Iran stirring tensions in Saudi Arabia’s Eastern Province

In the restive city of Qatif in the Eastern Province of Saudi Arabia, the older Shiites are quiet. They had once cheered the 1979 Islamic revolution in Iran and had hoped their time had come for greater equality in the kingdom. But that dream has faded.

The younger generation is just angry. And now they are picking up where the elders have left off.

Since the Arab Spring swept the Middle East in late 2010 and early 2011, pressure has been building in the Eastern Province where an estimated 2 million Shiites live. For decades Shiites faced employment and religious discrimination under the Sunni monarchy, but hope arrived when King Abdullah assumed the throne in 2005. The anticipation for better employment opportunities, participation in government and freedom to practice their form of Islam, such commemorating the Day of Ashura to remember the martyr Husayn bin Al, grandson of the Prophet Muhammad, heightened as Shiite leaders traveled to Riyadh to greet the new king and pledge their loyalty.

“Nothing ever happened after that visit with the new king, and we are impatient,” said Saeed, a 24-year-old Shiite Saudi who says he never held a job after graduating from secondary school. “We looked to our fathers to solve the problems with the king, but it’s been too long. It is up to us now.”

As a result, the Eastern Province has been wracked with occasional, but more frequent outbursts of violence. Emboldened somewhat by the revolutions in neighboring Arab countries, but also largely fueled by social media campaigns on Twitter and Facebook, young people have taken to the streets. Their numbers since early 2011 have grown from a few dozens to hundreds earlier this summer.

Shiite street demonstrations in Saudi Arabia are not unprecedented and have resulted in numerous deaths since the 1979 Islamic revolution.  Few Saudis point to the Arab Spring as a catalyst for the recent demonstrations, but to Iran.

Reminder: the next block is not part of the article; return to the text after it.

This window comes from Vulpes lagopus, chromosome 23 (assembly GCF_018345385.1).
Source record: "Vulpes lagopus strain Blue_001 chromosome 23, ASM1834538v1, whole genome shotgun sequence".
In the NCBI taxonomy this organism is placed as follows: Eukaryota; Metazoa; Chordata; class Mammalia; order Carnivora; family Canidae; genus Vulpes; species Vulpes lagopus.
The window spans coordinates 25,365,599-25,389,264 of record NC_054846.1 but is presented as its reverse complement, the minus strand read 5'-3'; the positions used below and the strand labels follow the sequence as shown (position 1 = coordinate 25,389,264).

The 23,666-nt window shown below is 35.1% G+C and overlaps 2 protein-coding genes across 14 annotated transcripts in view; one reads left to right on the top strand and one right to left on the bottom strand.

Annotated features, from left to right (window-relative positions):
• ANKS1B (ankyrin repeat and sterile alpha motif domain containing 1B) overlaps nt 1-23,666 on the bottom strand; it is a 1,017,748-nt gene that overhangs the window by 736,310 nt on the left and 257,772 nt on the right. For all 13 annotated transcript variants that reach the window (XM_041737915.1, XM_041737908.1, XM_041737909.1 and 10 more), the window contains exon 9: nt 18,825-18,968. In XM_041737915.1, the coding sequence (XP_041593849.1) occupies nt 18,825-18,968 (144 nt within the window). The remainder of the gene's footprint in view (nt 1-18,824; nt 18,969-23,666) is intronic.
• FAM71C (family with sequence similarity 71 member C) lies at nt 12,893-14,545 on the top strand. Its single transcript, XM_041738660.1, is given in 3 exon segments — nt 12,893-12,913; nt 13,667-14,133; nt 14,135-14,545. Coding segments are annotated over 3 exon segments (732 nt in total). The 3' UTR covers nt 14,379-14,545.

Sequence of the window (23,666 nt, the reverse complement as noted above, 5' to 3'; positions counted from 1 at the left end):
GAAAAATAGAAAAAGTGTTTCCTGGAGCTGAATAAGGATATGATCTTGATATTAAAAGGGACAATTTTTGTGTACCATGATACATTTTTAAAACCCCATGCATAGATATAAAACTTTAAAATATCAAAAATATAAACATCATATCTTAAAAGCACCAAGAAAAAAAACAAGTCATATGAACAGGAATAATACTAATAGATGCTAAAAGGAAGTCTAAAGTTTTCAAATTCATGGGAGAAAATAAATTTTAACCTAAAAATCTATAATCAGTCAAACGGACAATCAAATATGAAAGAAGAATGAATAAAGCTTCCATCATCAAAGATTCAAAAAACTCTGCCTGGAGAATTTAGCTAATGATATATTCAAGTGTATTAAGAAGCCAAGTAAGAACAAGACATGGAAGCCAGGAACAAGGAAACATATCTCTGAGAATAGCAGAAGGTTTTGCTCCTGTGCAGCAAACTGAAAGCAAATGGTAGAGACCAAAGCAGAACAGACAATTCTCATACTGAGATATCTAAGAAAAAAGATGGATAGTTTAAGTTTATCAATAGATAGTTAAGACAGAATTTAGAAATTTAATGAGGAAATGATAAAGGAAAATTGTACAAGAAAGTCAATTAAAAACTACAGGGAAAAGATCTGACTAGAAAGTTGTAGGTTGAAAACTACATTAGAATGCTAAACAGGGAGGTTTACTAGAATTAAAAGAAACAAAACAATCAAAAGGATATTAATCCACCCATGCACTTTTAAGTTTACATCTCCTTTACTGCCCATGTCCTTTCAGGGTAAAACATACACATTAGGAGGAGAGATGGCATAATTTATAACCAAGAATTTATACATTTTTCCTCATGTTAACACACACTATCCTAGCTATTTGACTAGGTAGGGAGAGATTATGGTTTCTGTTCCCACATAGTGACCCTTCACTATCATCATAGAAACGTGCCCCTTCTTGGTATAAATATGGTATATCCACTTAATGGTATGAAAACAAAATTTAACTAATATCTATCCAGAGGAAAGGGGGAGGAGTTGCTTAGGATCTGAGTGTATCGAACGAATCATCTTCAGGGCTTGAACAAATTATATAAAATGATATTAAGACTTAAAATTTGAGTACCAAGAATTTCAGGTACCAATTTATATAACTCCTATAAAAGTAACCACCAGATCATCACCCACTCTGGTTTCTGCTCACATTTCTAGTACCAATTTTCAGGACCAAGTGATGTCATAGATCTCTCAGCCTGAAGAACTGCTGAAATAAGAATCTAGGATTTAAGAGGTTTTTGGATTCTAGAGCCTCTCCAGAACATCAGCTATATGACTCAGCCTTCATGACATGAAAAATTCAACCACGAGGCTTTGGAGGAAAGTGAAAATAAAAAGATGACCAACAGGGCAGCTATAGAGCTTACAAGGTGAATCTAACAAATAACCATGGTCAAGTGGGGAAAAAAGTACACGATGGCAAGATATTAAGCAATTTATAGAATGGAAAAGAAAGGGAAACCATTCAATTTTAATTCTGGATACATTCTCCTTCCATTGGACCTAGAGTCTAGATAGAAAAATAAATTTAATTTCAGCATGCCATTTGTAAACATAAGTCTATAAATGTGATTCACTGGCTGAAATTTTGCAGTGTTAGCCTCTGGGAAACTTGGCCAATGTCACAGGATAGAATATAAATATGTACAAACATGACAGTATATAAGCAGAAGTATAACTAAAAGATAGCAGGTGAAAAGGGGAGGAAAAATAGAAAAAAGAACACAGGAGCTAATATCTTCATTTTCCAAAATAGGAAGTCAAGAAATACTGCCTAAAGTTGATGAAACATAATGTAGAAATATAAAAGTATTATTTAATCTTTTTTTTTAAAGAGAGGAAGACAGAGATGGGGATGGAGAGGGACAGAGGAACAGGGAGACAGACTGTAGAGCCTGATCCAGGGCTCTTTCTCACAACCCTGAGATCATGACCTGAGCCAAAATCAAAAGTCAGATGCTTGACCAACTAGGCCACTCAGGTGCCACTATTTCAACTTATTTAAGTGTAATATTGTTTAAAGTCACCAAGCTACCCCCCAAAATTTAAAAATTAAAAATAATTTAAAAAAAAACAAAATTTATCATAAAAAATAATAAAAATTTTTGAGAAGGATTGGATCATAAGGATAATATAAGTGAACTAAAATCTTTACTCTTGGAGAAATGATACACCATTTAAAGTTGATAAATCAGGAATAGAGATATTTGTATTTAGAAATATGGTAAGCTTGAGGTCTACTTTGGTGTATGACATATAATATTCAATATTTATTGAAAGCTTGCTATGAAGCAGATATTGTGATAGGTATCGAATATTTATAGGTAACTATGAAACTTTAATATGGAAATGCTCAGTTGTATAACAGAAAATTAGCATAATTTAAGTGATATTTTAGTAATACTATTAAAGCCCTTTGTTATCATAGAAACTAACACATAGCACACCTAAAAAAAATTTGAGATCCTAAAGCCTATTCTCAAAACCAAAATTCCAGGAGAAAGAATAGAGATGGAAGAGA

In 1979, Shiites generally supported the Ayatollah Khomeini invectives against the Saudi royal family. Khomeini claimed a hereditary monarchy was illegitimate. Street demonstrations numbered in the thousands and Saudi clashes between security forces and rioters in November 1979 left 24 dead and hundreds arrested.

More than 400 people died in rioting in July 1987, when Shia pilgrims demonstrated in Makkah during the Hajj and clashed with police and National Guardsmen. The next day, Khomeini urged Shiites to overthrow the Saudi government.

Since March 2011, Shiites have been staging demonstrations demanding that political prisoners be released from Saudi jails. Security forces fired upon demonstrators in separate incidents over the past year,  killing at least six people. Some activists have said that as many as 10 are dead due to security crackdowns.

Saudis in other regions of the kingdom have largely ignored the violence in the Eastern Province. Saudi media gives it scant attention and limits its coverage to officials Saudi Press Agency reports.

A Sunni Saudi journalist, who declined to give his name for publication, wrote that he does not dispute that Shiites have historically experienced institutionalized discrimination, but he supports the security forces’ tough crackdown on demonstrators.

“Yes, they have had a difficult time for no other reason than they are Shiite,” the writer said. “But they are demonstrating with signs that have slogans and pictures of their masters in Iran. If that is not sedition and a threat to our national security, I don’t know what is.”

The journalist’s attitude illustrates the apathy for Shiites who some Saudis say have taken a route that violates the Islamic principle that citizens do not rise against a Muslim ruler, especially one considered to be a positive force in society. Instead of airing grievances directly to the king or the Shoura Council—Saudi Arabia’s advisory quasi-legislative body—demonstrators prefer citing allegiance to rulers of Shiite-dominated countries, such as Iran, the journalist said.

“When I and my brothers are ignored our entire lives by the government we are supposed to love and respect, it’s only natural to look to someone else for answers,” said a 29-year-old Shiite woman, who lives in Dammam and says she does not participate in protests.

She also denied that Iran influences demonstrators. “We don’t need outsiders to tell us we are treated like dogs here,” she said.

A Saudi analyst, who said he did not want to be identified because he was not authorized to speak about sectarian strife, said the Ministry of Interior is on high alert with all personnel on call due to the instability in the Eastern Province.